Tips

Thank you to everyone who sent your love, support and prayers in regards to my post about infertility yesterday on Facebook. It is appreciated more then you will ever know. Since it is National Infertility Awareness Week I am going to continue spreading awareness and sharing a little about our journey thus far with Secondary Infertility. Unfortunately, I am that 1 in 3 million women who are having troubles conceiving again.

This situation has been very isolating, emotional, physically draining, financially hard, and by far the biggest struggle in my marriage.  I was brave, and did something big.  I “came out of the closet” so to speak on my Facebook page. I don’t like to “air out my dirty laundry” for all to see but  I am just so tired of hiding.  I am tired of infertility being something that isn’t talked about but mostly I wanted to spread awareness in hopes my bravery in “coming out” will help someone else who is struggling.  Since going through this, and with the few people I have shared my story, I am amazed at how many have said they have struggled with a similar situation in their journey to have children too.  As much as I don’t wish this upon anyone, I must say it is always nice to find someone who understands just what it is that I am going through.  These people have been the best sources of support in my journey and some have even become great friends.  They are the people who you don’t have to explain yourself too because they just simply know, they also know the heartache and are the less judgmental ones.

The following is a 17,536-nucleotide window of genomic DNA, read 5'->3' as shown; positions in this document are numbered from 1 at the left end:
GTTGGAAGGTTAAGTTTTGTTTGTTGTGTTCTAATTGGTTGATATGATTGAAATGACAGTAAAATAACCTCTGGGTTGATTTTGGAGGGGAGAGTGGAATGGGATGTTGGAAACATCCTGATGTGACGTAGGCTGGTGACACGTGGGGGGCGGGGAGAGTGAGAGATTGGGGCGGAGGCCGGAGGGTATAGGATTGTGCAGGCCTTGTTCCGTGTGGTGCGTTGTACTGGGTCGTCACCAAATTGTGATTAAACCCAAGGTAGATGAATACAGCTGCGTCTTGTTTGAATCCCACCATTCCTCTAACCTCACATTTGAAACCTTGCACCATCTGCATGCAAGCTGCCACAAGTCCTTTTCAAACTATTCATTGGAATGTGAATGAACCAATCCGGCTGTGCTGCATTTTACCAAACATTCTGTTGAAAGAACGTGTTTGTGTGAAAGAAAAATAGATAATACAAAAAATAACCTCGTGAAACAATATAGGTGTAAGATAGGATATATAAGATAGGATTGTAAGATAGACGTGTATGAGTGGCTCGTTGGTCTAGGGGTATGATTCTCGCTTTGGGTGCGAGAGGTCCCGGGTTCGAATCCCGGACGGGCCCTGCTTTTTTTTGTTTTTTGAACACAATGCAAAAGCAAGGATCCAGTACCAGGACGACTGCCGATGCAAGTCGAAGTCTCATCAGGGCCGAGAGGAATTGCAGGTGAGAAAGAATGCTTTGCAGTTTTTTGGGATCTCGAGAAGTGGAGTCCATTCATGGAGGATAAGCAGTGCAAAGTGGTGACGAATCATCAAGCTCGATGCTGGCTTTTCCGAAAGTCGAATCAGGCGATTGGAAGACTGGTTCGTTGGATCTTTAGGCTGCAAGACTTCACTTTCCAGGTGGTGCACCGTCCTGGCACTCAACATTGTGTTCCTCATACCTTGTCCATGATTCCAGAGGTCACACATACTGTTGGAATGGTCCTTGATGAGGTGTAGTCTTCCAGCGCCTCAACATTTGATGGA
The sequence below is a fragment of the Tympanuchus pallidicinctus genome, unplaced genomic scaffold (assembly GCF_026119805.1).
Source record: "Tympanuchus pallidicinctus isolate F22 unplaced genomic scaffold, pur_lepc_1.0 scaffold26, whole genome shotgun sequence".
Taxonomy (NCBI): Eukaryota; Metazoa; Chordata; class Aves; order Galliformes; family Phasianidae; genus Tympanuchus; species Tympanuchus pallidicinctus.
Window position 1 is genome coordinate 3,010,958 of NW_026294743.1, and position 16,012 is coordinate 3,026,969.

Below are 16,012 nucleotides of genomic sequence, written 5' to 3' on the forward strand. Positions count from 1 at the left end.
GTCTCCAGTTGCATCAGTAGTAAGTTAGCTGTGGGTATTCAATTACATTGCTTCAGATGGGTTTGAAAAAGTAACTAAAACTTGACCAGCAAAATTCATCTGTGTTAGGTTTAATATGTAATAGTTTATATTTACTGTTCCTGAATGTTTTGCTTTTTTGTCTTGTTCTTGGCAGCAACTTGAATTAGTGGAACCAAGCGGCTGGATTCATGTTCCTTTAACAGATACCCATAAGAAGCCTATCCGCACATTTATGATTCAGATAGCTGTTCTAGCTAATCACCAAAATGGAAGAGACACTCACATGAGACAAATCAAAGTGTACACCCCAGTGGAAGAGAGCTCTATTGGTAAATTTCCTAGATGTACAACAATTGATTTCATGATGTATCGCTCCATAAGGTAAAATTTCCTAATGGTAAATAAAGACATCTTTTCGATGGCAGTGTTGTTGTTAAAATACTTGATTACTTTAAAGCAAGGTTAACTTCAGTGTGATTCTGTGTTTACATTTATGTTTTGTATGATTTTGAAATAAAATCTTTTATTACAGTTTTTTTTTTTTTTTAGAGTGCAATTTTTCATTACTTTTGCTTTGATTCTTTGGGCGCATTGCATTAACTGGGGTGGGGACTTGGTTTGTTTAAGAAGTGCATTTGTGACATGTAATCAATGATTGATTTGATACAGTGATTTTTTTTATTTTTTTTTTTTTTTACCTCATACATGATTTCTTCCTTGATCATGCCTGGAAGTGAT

Yesterday in my post on Facebook, I talked a little bit about how much your support means to someone going through infertility whether it be primary or secondary infertility. Below is a great article on tips on how to support someone during this struggle in their lives. In my journey thus far, I have learned that there are many who offer advice or support in some way with good intention but oftentimes I am left feeling even more upset after because comments that were meant well are often insensitive or just plain to do not support or acknowledge how I feel. Please take the time to read this article. You never know when you may need to use these tips!  The article is courteous of Resolve.org:

25 Things to Say (and Not to Say) to Someone Living with Infertility

To Say:

  1. Let them know that you care. The best thing you can do is let your infertile friends know that you care.

  2. Do your research. Read up about infertility, and possibly treatments or other family building options your friend is considering, so that you are informed when your friend needs to talk.
  3. Act interested. Some people don’t want to talk about infertility, but some do. Let them know you’re available if they want to talk.
  4. Ask them what they need. They may also appreciate if you ask them what the most helpful things to say are.
  5. Provide extra outreach to your male friends. Infertility is not a woman’s-centric issue; your male friends are most likely grieving silently. Don’t push, but let them know you’re available.
  6. When appropriate, encourage therapy. If you feel your friend could benefit from talking to a professional to handle his or her grief, suggest therapy gently. If you go to therapy regularly, or ever have, share your personal story.
  7. Support their decision to stop treatment. No couple can endure infertility treatments forever. At some point, they will stop. This is an agonizing decision to make, and it involves even more grief.
  8. Remember them on Mother’s and Father’s Day. With all of the activity on Mother’s Day and Father’s Day, people tend to forget about those who cannot become mothers and fathers. Remember your infertile friends on these days; they will appreciate knowing that you haven’t forgotten them.